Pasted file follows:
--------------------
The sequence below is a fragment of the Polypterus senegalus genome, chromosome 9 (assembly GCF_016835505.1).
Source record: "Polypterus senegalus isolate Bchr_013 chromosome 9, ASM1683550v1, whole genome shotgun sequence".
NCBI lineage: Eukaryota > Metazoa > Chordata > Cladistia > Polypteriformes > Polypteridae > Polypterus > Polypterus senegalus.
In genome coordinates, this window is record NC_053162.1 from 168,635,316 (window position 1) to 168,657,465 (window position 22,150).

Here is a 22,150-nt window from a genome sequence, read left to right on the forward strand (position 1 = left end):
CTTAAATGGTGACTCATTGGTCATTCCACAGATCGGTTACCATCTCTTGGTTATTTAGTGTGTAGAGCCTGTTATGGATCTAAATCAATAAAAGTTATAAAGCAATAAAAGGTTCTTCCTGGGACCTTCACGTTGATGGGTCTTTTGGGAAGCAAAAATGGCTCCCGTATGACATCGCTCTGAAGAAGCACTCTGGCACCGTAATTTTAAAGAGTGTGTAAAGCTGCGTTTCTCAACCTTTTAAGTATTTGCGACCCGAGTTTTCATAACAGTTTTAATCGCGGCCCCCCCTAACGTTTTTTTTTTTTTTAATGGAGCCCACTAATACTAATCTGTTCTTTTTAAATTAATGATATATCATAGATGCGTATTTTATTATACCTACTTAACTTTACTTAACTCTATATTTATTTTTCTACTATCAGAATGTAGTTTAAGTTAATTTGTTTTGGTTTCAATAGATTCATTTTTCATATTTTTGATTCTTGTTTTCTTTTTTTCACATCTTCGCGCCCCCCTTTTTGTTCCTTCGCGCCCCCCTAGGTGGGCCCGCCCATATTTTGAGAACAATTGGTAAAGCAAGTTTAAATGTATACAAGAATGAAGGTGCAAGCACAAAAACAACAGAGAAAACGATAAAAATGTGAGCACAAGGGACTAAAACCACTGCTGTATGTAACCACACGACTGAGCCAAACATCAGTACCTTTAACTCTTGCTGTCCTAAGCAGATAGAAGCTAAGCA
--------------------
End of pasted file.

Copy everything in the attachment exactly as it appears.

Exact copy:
The sequence below is a fragment of the Polypterus senegalus genome, chromosome 9 (assembly GCF_016835505.1).
Source record: "Polypterus senegalus isolate Bchr_013 chromosome 9, ASM1683550v1, whole genome shotgun sequence".
NCBI lineage: Eukaryota > Metazoa > Chordata > Cladistia > Polypteriformes > Polypteridae > Polypterus > Polypterus senegalus.
In genome coordinates, this window is record NC_053162.1 from 168,635,316 (window position 1) to 168,657,465 (window position 22,150).

Here is a 22,150-nt window from a genome sequence, read left to right on the forward strand (position 1 = left end):
CTTAAATGGTGACTCATTGGTCATTCCACAGATCGGTTACCATCTCTTGGTTATTTAGTGTGTAGAGCCTGTTATGGATCTAAATCAATAAAAGTTATAAAGCAATAAAAGGTTCTTCCTGGGACCTTCACGTTGATGGGTCTTTTGGGAAGCAAAAATGGCTCCCGTATGACATCGCTCTGAAGAAGCACTCTGGCACCGTAATTTTAAAGAGTGTGTAAAGCTGCGTTTCTCAACCTTTTAAGTATTTGCGACCCGAGTTTTCATAACAGTTTTAATCGCGGCCCCCCCTAACGTTTTTTTTTTTTTTAATGGAGCCCACTAATACTAATCTGTTCTTTTTAAATTAATGATATATCATAGATGCGTATTTTATTATACCTACTTAACTTTACTTAACTCTATATTTATTTTTCTACTATCAGAATGTAGTTTAAGTTAATTTGTTTTGGTTTCAATAGATTCATTTTTCATATTTTTGATTCTTGTTTTCTTTTTTTCACATCTTCGCGCCCCCCTTTTTGTTCCTTCGCGCCCCCCTAGGTGGGCCCGCCCATATTTTGAGAACAATTGGTAAAGCAAGTTTAAATGTATACAAGAATGAAGGTGCAAGCACAAAAACAACAGAGAAAACGATAAAAATGTGAGCACAAGGGACTAAAACCACTGCTGTATGTAACCACACGACTGAGCCAAACATCAGTACCTTTAACTCTTGCTGTCCTAAGCAGATAGAAGCTAAGCA